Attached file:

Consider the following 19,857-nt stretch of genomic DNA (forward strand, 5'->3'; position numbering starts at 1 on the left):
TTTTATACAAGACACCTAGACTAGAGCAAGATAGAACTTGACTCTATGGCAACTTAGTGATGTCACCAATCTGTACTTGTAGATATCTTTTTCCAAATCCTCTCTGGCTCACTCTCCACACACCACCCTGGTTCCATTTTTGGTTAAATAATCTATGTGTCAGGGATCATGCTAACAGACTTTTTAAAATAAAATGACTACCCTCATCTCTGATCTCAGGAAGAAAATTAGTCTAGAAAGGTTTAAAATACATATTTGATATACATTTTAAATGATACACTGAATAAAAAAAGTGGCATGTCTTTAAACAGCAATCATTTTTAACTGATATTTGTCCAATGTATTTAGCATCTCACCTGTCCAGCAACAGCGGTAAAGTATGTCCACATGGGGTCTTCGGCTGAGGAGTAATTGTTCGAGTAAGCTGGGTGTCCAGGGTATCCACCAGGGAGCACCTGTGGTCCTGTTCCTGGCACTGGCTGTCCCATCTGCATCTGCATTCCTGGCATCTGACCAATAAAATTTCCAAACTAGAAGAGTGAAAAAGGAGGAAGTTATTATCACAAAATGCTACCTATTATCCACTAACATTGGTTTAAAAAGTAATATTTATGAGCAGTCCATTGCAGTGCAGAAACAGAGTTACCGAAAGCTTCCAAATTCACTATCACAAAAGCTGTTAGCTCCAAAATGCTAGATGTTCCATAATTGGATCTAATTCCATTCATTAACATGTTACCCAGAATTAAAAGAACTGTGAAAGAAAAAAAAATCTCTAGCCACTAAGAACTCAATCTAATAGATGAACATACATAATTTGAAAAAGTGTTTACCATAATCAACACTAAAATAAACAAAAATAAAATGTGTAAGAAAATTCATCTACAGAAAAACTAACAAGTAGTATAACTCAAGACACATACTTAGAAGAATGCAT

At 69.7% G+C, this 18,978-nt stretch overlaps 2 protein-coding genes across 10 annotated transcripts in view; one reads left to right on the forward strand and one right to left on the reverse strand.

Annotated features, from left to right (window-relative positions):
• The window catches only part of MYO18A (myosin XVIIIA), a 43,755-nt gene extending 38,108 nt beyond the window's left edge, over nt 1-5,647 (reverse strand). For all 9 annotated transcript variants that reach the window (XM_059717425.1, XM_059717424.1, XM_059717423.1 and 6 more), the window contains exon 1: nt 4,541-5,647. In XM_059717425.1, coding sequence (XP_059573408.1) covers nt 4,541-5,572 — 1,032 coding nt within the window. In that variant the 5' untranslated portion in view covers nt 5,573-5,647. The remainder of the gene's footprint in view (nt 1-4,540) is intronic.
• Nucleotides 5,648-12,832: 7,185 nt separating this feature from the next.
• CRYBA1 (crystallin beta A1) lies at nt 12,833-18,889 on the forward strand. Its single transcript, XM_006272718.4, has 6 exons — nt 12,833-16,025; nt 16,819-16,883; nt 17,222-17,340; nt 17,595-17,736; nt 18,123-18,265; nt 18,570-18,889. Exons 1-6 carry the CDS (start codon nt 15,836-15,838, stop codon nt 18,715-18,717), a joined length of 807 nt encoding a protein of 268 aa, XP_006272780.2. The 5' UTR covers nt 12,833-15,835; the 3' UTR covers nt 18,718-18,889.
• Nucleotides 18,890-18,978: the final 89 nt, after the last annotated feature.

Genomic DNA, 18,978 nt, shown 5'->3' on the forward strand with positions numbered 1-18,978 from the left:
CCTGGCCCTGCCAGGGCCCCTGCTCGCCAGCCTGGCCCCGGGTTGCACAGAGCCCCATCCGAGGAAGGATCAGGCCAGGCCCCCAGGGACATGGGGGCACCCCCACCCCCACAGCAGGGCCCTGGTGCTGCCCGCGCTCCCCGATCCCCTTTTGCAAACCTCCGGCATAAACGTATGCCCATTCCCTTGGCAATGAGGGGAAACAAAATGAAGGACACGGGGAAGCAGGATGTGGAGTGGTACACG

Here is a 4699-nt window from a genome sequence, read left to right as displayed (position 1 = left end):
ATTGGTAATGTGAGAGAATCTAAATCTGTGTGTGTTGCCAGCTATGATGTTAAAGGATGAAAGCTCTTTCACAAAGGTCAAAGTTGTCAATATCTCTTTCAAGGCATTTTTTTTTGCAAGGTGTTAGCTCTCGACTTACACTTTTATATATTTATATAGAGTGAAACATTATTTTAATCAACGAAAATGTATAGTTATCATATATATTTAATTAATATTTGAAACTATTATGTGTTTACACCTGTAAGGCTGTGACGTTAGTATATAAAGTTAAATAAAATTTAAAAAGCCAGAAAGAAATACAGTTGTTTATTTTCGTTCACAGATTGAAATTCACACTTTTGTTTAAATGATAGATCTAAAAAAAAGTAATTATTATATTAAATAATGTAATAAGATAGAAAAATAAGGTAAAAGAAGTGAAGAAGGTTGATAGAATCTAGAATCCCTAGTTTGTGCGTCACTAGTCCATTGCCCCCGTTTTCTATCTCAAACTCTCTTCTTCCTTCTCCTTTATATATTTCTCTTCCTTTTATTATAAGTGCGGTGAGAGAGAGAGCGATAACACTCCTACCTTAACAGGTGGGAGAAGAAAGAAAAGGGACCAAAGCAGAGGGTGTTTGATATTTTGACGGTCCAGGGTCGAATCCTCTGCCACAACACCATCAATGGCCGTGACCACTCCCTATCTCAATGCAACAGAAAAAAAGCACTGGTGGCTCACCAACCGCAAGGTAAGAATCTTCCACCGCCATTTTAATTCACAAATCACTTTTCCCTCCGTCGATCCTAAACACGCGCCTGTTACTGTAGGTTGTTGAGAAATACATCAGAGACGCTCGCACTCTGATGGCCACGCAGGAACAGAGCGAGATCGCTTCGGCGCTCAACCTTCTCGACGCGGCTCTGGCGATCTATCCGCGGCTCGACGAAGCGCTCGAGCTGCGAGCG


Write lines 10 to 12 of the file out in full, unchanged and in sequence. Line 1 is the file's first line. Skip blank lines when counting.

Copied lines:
CCTGGCCCTGCCAGGGCCCCTGCTCGCCAGCCTGGCCCCGGGTTGCACAGAGCCCCATCCGAGGAAGGATCAGGCCAGGCCCCCAGGGACATGGGGGCACCCCCACCCCCACAGCAGGGCCCTGGTGCTGCCCGCGCTCCCCGATCCCCTTTTGCAAACCTCCGGCATAAACGTATGCCCATTCCCTTGGCAATGAGGGGAAACAAAATGAAGGACACGGGGAAGCAGGATGTGGAGTGGTACACG

Here is a 4699-nt window from a genome sequence, read left to right as displayed (position 1 = left end):
ATTGGTAATGTGAGAGAATCTAAATCTGTGTGTGTTGCCAGCTATGATGTTAAAGGATGAAAGCTCTTTCACAAAGGTCAAAGTTGTCAATATCTCTTTCAAGGCATTTTTTTTTGCAAGGTGTTAGCTCTCGACTTACACTTTTATATATTTATATAGAGTGAAACATTATTTTAATCAACGAAAATGTATAGTTATCATATATATTTAATTAATATTTGAAACTATTATGTGTTTACACCTGTAAGGCTGTGACGTTAGTATATAAAGTTAAATAAAATTTAAAAAGCCAGAAAGAAATACAGTTGTTTATTTTCGTTCACAGATTGAAATTCACACTTTTGTTTAAATGATAGATCTAAAAAAAAGTAATTATTATATTAAATAATGTAATAAGATAGAAAAATAAGGTAAAAGAAGTGAAGAAGGTTGATAGAATCTAGAATCCCTAGTTTGTGCGTCACTAGTCCATTGCCCCCGTTTTCTATCTCAAACTCTCTTCTTCCTTCTCCTTTATATATTTCTCTTCCTTTTATTATAAGTGCGGTGAGAGAGAGAGCGATAACACTCCTACCTTAACAGGTGGGAGAAGAAAGAAAAGGGACCAAAGCAGAGGGTGTTTGATATTTTGACGGTCCAGGGTCGAATCCTCTGCCACAACACCATCAATGGCCGTGACCACTCCCTATCTCAATGCAACAGAAAAAAAGCACTGGTGGCTCACCAACCGCAAGGTAAGAATCTTCCACCGCCATTTTAATTCACAAATCACTTTTCCCTCCGTCGATCCTAAACACGCGCCTGTTACTGTAGGTTGTTGAGAAATACATCAGAGACGCTCGCACTCTGATGGCCACGCAGGAACAGAGCGAGATCGCTTCGGCGCTCAACCTTCTCGACGCGGCTCTGGCGATCTATCCGCGGCTCGACGAAGCGCTCGAGCTGCGAGCG